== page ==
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Biol Sex Differ. 2014 Dec 7;5(1):17. doi: 10.1186/s13293-014-0017-3. eCollection 2014.

Sex differences in mood disorders: perspectives from humans and rodent models.

Author information

1
Department of Psychiatry, Translational Neuroscience Program, University of Pittsburgh, Pittsburgh, PA 15213 USA.
2
Department of Psychiatry, Translational Neuroscience Program, University of Pittsburgh, Pittsburgh, PA 15213 USA ; Center for Neuroscience, University of Pittsburgh, Pittsburgh, PA 15213 USA ; Departments of Psychiatry, Campbell Family Mental Health Research Institute, Centre for Addiction and Mental Health, Pharmacology and Toxicology, University of Toronto, Toronto, ON M5T 1R8 Canada.

Abstract

Mood disorders are devastating, often chronic illnesses characterized by low mood, poor affect, and anhedonia. Notably, mood disorders are approximately twice as prevalent in women compared to men. If sex differences in mood are due to underlying biological sex differences, a better understanding of the biology is warranted to develop better treatment or even prevention of these debilitating disorders. In this review, our goals are to: 1) summarize the literature related to mood disorders with respect to sex differences in prevalence, 2) introduce the corticolimbic brain network of mood regulation, 3) discuss strategies and challenges of modeling mood disorders in mice, 4) discuss mechanisms underlying sex differences and how these can be tested in mice, and 5) discuss how our group and others have used a translational approach to investigate mechanisms underlying sex differences in mood disorders in humans and mice.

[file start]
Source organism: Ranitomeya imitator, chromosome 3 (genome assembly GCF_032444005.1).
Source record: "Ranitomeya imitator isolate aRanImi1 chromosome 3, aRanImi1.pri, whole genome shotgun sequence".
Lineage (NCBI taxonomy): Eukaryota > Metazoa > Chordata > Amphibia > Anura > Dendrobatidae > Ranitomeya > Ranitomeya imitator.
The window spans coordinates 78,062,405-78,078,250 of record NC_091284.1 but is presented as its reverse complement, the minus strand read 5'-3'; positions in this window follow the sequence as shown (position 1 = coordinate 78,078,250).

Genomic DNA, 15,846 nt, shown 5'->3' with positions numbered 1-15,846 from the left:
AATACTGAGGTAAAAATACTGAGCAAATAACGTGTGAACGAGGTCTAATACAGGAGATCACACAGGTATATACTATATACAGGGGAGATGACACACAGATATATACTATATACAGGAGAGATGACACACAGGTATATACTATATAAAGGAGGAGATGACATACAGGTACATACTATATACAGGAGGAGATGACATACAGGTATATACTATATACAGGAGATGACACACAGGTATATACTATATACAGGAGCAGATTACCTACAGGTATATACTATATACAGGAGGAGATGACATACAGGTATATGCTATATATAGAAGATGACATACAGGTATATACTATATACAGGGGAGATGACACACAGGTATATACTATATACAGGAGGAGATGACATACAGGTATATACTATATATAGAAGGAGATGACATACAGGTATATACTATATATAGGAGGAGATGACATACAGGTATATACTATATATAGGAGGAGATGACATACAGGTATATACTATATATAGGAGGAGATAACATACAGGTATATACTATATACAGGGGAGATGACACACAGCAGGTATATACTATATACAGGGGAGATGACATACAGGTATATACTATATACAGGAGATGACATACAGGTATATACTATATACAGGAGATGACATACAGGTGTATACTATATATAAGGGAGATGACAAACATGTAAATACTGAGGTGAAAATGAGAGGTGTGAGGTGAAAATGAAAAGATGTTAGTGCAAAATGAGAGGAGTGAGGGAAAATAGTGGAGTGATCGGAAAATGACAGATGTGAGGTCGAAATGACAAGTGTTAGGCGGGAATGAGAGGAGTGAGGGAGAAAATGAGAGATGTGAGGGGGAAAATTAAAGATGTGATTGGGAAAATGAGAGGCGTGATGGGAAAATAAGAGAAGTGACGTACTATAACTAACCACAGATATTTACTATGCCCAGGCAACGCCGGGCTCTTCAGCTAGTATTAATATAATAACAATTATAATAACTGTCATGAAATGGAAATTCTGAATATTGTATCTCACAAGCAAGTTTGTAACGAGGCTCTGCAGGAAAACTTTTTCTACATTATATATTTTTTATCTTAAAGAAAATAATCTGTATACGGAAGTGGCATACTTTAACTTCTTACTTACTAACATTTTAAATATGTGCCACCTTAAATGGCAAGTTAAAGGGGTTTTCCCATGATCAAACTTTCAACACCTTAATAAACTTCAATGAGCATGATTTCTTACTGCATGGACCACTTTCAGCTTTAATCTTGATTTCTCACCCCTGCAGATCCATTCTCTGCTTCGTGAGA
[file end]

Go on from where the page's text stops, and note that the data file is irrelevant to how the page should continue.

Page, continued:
KEYWORDS:

Corticolimbic; Four core genotypes (FCG); Gamma-aminobutyric acid (GABA); Major depressive disorder; Sex difference; Somatostatin

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